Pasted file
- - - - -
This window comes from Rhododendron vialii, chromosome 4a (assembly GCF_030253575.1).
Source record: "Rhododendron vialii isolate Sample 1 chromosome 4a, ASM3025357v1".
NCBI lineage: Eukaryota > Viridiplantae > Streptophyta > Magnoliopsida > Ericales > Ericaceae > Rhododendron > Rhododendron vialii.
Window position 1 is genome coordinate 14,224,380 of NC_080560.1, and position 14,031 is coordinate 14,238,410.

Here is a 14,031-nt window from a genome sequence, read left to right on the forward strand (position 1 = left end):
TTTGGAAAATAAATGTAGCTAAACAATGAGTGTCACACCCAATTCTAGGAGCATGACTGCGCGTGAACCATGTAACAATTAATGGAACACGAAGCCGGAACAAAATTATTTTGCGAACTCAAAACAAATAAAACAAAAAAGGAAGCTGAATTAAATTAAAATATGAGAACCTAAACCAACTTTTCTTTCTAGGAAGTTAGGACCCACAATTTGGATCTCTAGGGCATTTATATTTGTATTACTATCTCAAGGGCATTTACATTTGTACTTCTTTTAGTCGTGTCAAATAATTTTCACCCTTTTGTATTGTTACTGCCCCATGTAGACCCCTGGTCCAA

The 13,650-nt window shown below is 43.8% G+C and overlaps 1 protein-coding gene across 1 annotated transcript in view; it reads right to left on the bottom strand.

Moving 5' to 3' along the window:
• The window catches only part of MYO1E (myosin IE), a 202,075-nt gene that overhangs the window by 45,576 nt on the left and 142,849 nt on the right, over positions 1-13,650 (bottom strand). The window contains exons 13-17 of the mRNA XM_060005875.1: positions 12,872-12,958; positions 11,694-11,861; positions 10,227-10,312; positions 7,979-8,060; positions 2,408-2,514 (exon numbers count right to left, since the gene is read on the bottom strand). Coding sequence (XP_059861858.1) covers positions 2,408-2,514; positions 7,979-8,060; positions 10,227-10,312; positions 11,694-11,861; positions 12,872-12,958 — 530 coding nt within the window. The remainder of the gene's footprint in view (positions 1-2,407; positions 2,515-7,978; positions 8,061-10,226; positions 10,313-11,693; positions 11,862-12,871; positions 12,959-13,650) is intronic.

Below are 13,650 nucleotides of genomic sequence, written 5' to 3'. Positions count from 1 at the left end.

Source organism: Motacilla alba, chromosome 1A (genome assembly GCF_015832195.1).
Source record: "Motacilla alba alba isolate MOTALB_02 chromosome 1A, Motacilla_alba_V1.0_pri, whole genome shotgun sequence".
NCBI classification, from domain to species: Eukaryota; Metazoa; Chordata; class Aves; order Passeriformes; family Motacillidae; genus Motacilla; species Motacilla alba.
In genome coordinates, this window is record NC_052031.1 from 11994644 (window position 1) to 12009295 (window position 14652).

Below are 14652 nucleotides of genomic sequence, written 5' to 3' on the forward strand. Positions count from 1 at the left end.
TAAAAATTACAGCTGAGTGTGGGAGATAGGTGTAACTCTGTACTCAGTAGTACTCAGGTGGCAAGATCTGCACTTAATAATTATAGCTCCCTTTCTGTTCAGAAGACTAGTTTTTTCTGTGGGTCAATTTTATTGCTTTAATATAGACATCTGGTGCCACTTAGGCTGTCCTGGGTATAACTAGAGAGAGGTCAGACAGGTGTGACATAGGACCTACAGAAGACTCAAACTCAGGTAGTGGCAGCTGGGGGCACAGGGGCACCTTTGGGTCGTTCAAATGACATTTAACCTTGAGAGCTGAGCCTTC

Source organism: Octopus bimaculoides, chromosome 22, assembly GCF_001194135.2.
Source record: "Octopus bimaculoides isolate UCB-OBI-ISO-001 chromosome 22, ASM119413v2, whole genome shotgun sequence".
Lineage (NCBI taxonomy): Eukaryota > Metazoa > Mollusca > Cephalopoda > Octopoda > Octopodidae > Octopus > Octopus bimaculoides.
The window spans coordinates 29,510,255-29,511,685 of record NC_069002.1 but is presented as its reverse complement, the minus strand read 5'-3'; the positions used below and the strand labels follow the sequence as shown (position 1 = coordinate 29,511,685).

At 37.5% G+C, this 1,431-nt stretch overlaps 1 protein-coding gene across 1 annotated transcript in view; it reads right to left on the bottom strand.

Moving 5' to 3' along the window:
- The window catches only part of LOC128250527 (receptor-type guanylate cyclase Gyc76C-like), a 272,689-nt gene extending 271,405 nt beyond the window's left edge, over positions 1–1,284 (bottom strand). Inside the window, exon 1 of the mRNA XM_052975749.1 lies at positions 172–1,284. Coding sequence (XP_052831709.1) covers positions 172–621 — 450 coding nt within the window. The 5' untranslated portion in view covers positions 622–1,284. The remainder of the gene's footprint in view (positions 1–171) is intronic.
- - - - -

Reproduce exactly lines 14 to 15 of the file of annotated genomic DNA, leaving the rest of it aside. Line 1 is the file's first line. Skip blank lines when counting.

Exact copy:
In genome coordinates, this window is record NC_052031.1 from 11994644 (window position 1) to 12009295 (window position 14652).

Below are 14652 nucleotides of genomic sequence, written 5' to 3' on the forward strand. Positions count from 1 at the left end.